2. It has certainly been around a while – perhaps it’s just a matter of taste. Here is one interesting thing to consider: Part of the allure of traditional blades and smaller drivers is that they were the tools of Nelson, Trevino, Vardon, Player, Thomson, etc. So even though they were, in general, difficult to use, those who mastered them became the very best ever and although there are many great players today none are considered better strikers than those mentioned above. With putting, it’s a different story IMO because I believe Woods and Stricker are amongst the best putters ever and they both use descendents of the Ping Anser so there is anecdotal evidence that you can be the very very best at putting w/o a blade. Then again Locke, Nicklaus, Pavin, and Crenshaw all used blades so you’d have to say that a few of the very best of all time also played blade putters. Even though I concede you can putt great with any putter design, it’s still fun to manipulate the stroke as described in the article which I agree is easier w/ a blade design.

  3. Avatar of hickorychris hickorychris says:

    Interesting that Jack White favours the putting cleek. A regular hickory putter of that era would have some 5 degrees of loft. A putting cleek could easily have as much as double that. Then you can readily see how he could fashion ‘drag’ on his downhill putts.
    Also the ball is interesting; it has a bramble cover. First I thought it might have been a gutty, quite dead in terms of feel, but then I judged that the Jack in the photos was post 1904 and his Open win, so the ball is probably a rubber core. Even so it will react differently off the smooth face of the putter than a dimpled ball off a lined face putter.
    All great speculative fun!

  4. Avatar of hickorychris hickorychris says:

    Just been dipping into one of my favorite books, Fundamentals of Golf, by Seymour Dunn, published in 1922. He was the grandfather of the science of golf teaching and club fitting, also one of a great golfing dynasty. He was based at the Lake Placid GC.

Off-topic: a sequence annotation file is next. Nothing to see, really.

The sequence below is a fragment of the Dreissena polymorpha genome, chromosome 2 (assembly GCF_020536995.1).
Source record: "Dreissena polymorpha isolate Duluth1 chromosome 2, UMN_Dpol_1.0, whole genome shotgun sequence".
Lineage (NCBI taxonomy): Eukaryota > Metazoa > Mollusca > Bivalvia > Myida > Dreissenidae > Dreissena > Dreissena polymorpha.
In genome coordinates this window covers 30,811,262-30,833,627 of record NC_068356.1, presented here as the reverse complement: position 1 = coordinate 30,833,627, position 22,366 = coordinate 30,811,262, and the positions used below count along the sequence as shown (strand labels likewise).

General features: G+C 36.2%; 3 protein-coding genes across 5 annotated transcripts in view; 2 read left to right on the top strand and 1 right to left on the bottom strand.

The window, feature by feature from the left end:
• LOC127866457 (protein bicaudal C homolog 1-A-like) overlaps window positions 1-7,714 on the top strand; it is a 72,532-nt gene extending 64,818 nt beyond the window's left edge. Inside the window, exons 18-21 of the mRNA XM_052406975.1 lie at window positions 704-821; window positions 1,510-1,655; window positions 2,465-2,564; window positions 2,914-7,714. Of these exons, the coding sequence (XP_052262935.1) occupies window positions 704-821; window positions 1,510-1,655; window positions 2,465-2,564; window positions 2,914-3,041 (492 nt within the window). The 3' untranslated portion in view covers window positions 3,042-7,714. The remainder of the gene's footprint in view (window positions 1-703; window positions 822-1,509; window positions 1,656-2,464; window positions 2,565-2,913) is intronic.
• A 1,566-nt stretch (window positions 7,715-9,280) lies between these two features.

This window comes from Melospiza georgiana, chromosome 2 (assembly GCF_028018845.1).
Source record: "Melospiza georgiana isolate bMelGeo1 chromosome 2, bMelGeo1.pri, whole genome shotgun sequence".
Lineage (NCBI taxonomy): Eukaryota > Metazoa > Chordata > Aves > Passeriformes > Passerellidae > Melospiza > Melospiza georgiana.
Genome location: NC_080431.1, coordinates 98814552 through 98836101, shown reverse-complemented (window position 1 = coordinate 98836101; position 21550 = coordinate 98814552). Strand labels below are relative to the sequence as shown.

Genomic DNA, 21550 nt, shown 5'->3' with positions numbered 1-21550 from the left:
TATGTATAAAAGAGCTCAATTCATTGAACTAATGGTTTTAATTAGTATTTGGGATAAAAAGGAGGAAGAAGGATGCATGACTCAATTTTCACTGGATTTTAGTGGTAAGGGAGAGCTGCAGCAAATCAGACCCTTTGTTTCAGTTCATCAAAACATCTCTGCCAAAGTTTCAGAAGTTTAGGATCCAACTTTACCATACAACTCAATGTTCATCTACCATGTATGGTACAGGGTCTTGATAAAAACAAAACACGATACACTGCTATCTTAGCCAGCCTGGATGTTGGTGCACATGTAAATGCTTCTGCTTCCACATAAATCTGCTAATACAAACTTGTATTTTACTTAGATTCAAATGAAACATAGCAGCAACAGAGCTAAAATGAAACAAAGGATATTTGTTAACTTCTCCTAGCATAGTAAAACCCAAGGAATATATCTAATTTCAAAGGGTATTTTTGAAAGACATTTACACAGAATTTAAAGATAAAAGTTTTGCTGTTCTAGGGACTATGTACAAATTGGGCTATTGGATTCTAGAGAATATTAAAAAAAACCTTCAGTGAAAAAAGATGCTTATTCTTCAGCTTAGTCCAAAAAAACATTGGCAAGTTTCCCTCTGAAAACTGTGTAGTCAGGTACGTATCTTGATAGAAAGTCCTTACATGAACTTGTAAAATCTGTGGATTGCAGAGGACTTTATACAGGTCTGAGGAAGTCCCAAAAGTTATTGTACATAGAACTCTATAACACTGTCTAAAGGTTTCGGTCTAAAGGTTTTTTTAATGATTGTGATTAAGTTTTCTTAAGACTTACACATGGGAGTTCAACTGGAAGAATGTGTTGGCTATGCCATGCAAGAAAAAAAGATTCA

He advocates a putter with a loft of 10 degrees.

  5. Avatar of Jeff Stern Jeff Stern says:

    I recently aquired a Gibson forged Smith’s Patent putter (yes, a few of these ‘anti’shank’ putters were produced) circa 1910-1920. It had nine degrees loft- an indicator of the condition of the greens of the period- meant for a surface the consistancy of Mars bars. For today’s greens I bent it to @3 degrees.
    My opinion of the PING ANSER- It may rank as a ‘classic’ contemporary putter, but I emphasize the term contempoary in the context of being an invention of investment casting technology. I do not put it in the same class as the BullsEye, the Schenectady, Standard Golf’s series of aluminum head Mills putters, ‘Calamity Jane’ style blades, ‘Gem’ style blades… put plainly, head patterns made before the Space Age. Give Kartsen Solheim his due- the ANSER and its variants are possibly the most copied styles ever. Does that qualify the ANSER as a true classic? I leave that issue still up for debate.
    The Forged Radical

    • Avatar of Jeff Stern Jeff Stern says:

      Fellow PGT contributors, I must correct a typo of mine- Meant to type that due credit must be given to Karsten Solheim for his contribution of the ANSER putter.
      I must really do a better job of proof reading; don’t want to be confused with most of what passes for newspaper editors today.
      TFR

  6. Yes, I believe the gentlemen of the hickory age were putting on surfaces that were more akin the “fringe” or “collar” of the green that we are now familiar with. That said, I know of a few folks who have manually increased the loft on their putters to 8 or 9 degrees and use them well on today’s surfaces with a moderate forward press of the hands.

  7. Avatar of Jordan Jordan says:

    TFR I think you nailed it with “classic contemporary putter”. Every company out there has a anser copy and they are not cheap. Some companies are even remaking the different eras of the anser. One of my golf buddies plays a scotty cameron anser copy, I can’t remember what the model name is but it is literally exactly the same as my late 70′s model ping. So we were playing together last thursday and he spys the ping in my bag and asks to take a look at it. Well he sees that it is basically the same minus the removable weights and hits a couple putts with it and says and I quote “I knew it was only a matter of time before they started making cheap scotty copies” I didn’t have the heart to tell him who was copying who at the time but after thinking about it we are going to have a little putter history lesson. That means I need a “calamity jane” style putter asap. For educational purposes of course. :) In regards to putter loft I saw a great interview with kenny perry and he has 2 putters that travel with him on tour. The putters are identical except for loft. 3 degrees for the fast bent greens and 6 degrees for bermuda, poa annua, etc. He says he likes a little more loft to get the ball on top of the grass and rolling better on the latter. Thx Jordan

  8. Avatar of daleheck daleheck says:

    Great read as usual Riley, I recently acquired a nice Bullseye Standard at a local thrift store for $2.99, (i’ll have to post a pic on the equipment forum) adjusted the lie angle a bit flatter and a bit of lead tape on the back and its good to go! LOVE the soft feel of the brass… will most definitely try some of these techniques! I think it is fantastic to bring some of these elements of: toe up, heel up, and playing the ball off of different points of the clubface- brings some artistry back to the sometimes ho’ hum’
    world of putting!